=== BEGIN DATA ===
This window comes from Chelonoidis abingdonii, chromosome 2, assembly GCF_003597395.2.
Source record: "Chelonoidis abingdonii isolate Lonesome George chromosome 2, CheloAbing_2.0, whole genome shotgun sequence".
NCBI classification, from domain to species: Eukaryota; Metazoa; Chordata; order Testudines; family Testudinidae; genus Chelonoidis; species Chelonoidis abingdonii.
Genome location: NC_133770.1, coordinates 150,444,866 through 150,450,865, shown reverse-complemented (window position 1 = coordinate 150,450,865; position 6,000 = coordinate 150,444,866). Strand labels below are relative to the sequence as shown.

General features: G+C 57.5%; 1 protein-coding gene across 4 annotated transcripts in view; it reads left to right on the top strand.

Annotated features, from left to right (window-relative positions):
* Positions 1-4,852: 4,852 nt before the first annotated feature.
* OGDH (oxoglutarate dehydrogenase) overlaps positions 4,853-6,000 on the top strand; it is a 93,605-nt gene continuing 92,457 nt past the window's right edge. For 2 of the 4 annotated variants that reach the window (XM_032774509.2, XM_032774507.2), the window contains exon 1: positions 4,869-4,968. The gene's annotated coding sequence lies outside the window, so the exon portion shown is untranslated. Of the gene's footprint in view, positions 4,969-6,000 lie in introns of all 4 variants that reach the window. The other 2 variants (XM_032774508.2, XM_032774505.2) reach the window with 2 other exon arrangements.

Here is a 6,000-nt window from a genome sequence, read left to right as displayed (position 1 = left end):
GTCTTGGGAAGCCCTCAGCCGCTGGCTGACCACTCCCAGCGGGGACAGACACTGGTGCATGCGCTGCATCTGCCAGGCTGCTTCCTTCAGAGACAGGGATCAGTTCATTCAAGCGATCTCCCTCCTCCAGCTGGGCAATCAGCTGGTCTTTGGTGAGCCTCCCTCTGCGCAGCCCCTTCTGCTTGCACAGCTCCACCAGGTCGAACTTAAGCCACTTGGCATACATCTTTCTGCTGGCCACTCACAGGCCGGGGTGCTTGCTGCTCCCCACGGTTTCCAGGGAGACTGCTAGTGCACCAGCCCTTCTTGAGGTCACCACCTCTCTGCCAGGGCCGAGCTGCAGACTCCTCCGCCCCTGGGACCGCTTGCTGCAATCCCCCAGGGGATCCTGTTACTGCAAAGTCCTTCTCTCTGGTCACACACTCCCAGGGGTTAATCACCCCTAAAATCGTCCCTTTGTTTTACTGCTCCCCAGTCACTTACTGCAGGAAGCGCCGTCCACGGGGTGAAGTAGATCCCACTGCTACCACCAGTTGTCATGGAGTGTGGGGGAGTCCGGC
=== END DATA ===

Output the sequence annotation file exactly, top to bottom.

This window comes from Chelonoidis abingdonii, chromosome 2, assembly GCF_003597395.2.
Source record: "Chelonoidis abingdonii isolate Lonesome George chromosome 2, CheloAbing_2.0, whole genome shotgun sequence".
NCBI classification, from domain to species: Eukaryota; Metazoa; Chordata; order Testudines; family Testudinidae; genus Chelonoidis; species Chelonoidis abingdonii.
Genome location: NC_133770.1, coordinates 150,444,866 through 150,450,865, shown reverse-complemented (window position 1 = coordinate 150,450,865; position 6,000 = coordinate 150,444,866). Strand labels below are relative to the sequence as shown.

General features: G+C 57.5%; 1 protein-coding gene across 4 annotated transcripts in view; it reads left to right on the top strand.

Annotated features, from left to right (window-relative positions):
* Positions 1-4,852: 4,852 nt before the first annotated feature.
* OGDH (oxoglutarate dehydrogenase) overlaps positions 4,853-6,000 on the top strand; it is a 93,605-nt gene continuing 92,457 nt past the window's right edge. For 2 of the 4 annotated variants that reach the window (XM_032774509.2, XM_032774507.2), the window contains exon 1: positions 4,869-4,968. The gene's annotated coding sequence lies outside the window, so the exon portion shown is untranslated. Of the gene's footprint in view, positions 4,969-6,000 lie in introns of all 4 variants that reach the window. The other 2 variants (XM_032774508.2, XM_032774505.2) reach the window with 2 other exon arrangements.

Here is a 6,000-nt window from a genome sequence, read left to right as displayed (position 1 = left end):
GTCTTGGGAAGCCCTCAGCCGCTGGCTGACCACTCCCAGCGGGGACAGACACTGGTGCATGCGCTGCATCTGCCAGGCTGCTTCCTTCAGAGACAGGGATCAGTTCATTCAAGCGATCTCCCTCCTCCAGCTGGGCAATCAGCTGGTCTTTGGTGAGCCTCCCTCTGCGCAGCCCCTTCTGCTTGCACAGCTCCACCAGGTCGAACTTAAGCCACTTGGCATACATCTTTCTGCTGGCCACTCACAGGCCGGGGTGCTTGCTGCTCCCCACGGTTTCCAGGGAGACTGCTAGTGCACCAGCCCTTCTTGAGGTCACCACCTCTCTGCCAGGGCCGAGCTGCAGACTCCTCCGCCCCTGGGACCGCTTGCTGCAATCCCCCAGGGGATCCTGTTACTGCAAAGTCCTTCTCTCTGGTCACACACTCCCAGGGGTTAATCACCCCTAAAATCGTCCCTTTGTTTTACTGCTCCCCAGTCACTTACTGCAGGAAGCGCCGTCCACGGGGTGAAGTAGATCCCACTGCTACCACCAGTTGTCATGGAGTGTGGGGGAGTCCGGC